Purpose: To test the effectiveness of a novel locking pin cap to attach a K-wire rigidly to a volar locking plate and resist fracture displacement compared with commercially available alternatives. Methods: Two different methods of fracture fixation were tested on a total of 12 Sawbones models with volar shear distal radius fracture (6/group). The fragments were fixed with either 2 commercially available pin plates (industry standard) or a volar plate with 2 locking screws fixing the scaphoid facet and 2 pins locked to the plate with a novel locking pin cap in the lunate facet. Axial load conditioning was performed followed by sinusoidal loading to 250 N at 50 mm/s. A motion capture system was used to assess the relative movement of the fracture fragments relative to the intact shaft. The strength of the fixation construct was quantified by (1) the force required to achieve a 2-mm gap between the shaft and fracture fragments and (2) ultimate load to failure. Results: One industry standard pin plate demonstrated disassociation of the pin from the plate after fatigue conditioning. This did not occur in the locking pin cap group. The locking pin cap construct group was able to sustain a significantly higher load compared with the industry standard when the construct was displaced to the 2-mm gap. The locking pin cap also significantly increased the ultimate load to failure compared with the industry standard. Conclusions: The novel locking pin cap creates a fixed-angle attachment of a K-wire to an existing locking screw hole in a plate. This fixed-angle K-wire is significantly stronger in preventing gap formation and resisting ultimate failure than commercially available plates that use bent K-wires. Clinical relevance: The development of novel techniques to secure small articular fragments may ultimately improve clinical outcomes.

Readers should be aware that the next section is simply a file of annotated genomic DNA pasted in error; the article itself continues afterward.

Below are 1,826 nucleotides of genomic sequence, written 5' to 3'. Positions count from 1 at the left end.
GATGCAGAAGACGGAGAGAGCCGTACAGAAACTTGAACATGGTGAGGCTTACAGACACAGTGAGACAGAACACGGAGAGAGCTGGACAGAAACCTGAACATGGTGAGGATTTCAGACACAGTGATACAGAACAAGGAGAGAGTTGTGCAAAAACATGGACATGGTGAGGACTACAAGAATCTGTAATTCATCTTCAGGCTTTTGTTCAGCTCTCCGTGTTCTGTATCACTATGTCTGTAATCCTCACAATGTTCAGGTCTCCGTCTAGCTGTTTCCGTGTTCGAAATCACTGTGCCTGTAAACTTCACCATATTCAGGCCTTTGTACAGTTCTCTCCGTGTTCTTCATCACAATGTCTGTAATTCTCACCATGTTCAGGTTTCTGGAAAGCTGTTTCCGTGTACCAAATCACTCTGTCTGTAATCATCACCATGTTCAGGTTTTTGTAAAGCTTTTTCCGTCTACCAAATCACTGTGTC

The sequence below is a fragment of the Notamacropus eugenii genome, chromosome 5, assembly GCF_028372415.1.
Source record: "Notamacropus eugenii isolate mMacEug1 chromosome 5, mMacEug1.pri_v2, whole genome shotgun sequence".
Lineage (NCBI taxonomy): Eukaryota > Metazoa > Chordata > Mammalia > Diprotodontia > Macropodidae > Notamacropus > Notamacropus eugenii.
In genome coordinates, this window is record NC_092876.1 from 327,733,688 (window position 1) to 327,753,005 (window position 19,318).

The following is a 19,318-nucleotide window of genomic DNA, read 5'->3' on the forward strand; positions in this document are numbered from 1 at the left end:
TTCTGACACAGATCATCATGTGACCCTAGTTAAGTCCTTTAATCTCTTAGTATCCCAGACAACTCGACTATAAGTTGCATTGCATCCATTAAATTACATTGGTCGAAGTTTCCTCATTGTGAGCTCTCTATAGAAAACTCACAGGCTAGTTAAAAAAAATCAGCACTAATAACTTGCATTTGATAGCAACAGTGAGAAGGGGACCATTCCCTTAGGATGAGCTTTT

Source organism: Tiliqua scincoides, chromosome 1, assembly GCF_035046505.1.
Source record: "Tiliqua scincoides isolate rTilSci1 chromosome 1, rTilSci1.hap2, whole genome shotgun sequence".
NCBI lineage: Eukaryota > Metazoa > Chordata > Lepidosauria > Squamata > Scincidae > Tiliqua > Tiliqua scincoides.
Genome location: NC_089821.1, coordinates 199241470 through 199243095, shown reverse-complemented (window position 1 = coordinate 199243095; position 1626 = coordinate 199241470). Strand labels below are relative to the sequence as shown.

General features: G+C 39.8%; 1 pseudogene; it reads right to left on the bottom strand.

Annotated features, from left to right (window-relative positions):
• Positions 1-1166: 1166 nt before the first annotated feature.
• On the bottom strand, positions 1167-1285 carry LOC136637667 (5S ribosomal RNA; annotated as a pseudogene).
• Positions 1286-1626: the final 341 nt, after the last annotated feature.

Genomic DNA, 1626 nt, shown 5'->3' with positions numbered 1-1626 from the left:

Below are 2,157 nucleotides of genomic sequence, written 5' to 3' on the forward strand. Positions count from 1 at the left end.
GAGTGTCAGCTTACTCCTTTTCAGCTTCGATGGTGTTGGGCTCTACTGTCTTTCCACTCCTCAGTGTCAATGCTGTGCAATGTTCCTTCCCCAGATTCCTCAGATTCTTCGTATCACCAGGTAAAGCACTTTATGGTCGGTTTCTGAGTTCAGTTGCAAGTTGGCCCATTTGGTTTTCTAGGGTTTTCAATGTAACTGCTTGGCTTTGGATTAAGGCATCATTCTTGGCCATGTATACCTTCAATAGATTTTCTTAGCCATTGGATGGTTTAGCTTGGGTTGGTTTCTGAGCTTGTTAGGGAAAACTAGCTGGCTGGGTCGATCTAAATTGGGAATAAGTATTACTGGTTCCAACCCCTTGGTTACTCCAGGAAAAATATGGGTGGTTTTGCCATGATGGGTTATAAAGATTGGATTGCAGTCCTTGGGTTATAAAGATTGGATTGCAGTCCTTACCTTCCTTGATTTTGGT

- Biomechanical testing
- locking pin cap